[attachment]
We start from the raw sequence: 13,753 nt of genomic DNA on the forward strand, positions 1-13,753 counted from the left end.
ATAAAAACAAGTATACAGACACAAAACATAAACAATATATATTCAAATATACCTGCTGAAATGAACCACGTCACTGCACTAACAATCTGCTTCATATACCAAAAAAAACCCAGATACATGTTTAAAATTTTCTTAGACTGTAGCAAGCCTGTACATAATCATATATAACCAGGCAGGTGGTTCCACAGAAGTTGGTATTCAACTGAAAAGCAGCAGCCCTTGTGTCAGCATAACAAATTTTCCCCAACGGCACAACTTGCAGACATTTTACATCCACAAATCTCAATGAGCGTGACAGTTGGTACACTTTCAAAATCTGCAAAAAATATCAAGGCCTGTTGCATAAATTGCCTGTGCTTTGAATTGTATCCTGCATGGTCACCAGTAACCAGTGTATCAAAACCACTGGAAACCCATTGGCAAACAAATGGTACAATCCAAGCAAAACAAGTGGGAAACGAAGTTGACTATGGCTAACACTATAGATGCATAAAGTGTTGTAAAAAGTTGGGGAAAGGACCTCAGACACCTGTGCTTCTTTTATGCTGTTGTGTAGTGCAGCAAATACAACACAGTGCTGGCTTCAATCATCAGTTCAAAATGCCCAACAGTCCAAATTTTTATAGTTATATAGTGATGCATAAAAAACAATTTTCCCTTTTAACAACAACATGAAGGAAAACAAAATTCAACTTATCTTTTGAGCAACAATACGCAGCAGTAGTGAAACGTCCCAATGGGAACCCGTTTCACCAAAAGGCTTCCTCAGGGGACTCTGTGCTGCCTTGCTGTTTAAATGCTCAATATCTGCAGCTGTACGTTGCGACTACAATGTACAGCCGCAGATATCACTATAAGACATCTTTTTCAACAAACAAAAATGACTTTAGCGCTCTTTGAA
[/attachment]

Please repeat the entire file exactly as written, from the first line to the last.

We start from the raw sequence: 13,753 nt of genomic DNA on the forward strand, positions 1-13,753 counted from the left end.
ATAAAAACAAGTATACAGACACAAAACATAAACAATATATATTCAAATATACCTGCTGAAATGAACCACGTCACTGCACTAACAATCTGCTTCATATACCAAAAAAAACCCAGATACATGTTTAAAATTTTCTTAGACTGTAGCAAGCCTGTACATAATCATATATAACCAGGCAGGTGGTTCCACAGAAGTTGGTATTCAACTGAAAAGCAGCAGCCCTTGTGTCAGCATAACAAATTTTCCCCAACGGCACAACTTGCAGACATTTTACATCCACAAATCTCAATGAGCGTGACAGTTGGTACACTTTCAAAATCTGCAAAAAATATCAAGGCCTGTTGCATAAATTGCCTGTGCTTTGAATTGTATCCTGCATGGTCACCAGTAACCAGTGTATCAAAACCACTGGAAACCCATTGGCAAACAAATGGTACAATCCAAGCAAAACAAGTGGGAAACGAAGTTGACTATGGCTAACACTATAGATGCATAAAGTGTTGTAAAAAGTTGGGGAAAGGACCTCAGACACCTGTGCTTCTTTTATGCTGTTGTGTAGTGCAGCAAATACAACACAGTGCTGGCTTCAATCATCAGTTCAAAATGCCCAACAGTCCAAATTTTTATAGTTATATAGTGATGCATAAAAAACAATTTTCCCTTTTAACAACAACATGAAGGAAAACAAAATTCAACTTATCTTTTGAGCAACAATACGCAGCAGTAGTGAAACGTCCCAATGGGAACCCGTTTCACCAAAAGGCTTCCTCAGGGGACTCTGTGCTGCCTTGCTGTTTAAATGCTCAATATCTGCAGCTGTACGTTGCGACTACAATGTACAGCCGCAGATATCACTATAAGACATCTTTTTCAACAAACAAAAATGACTTTAGCGCTCTTTGAA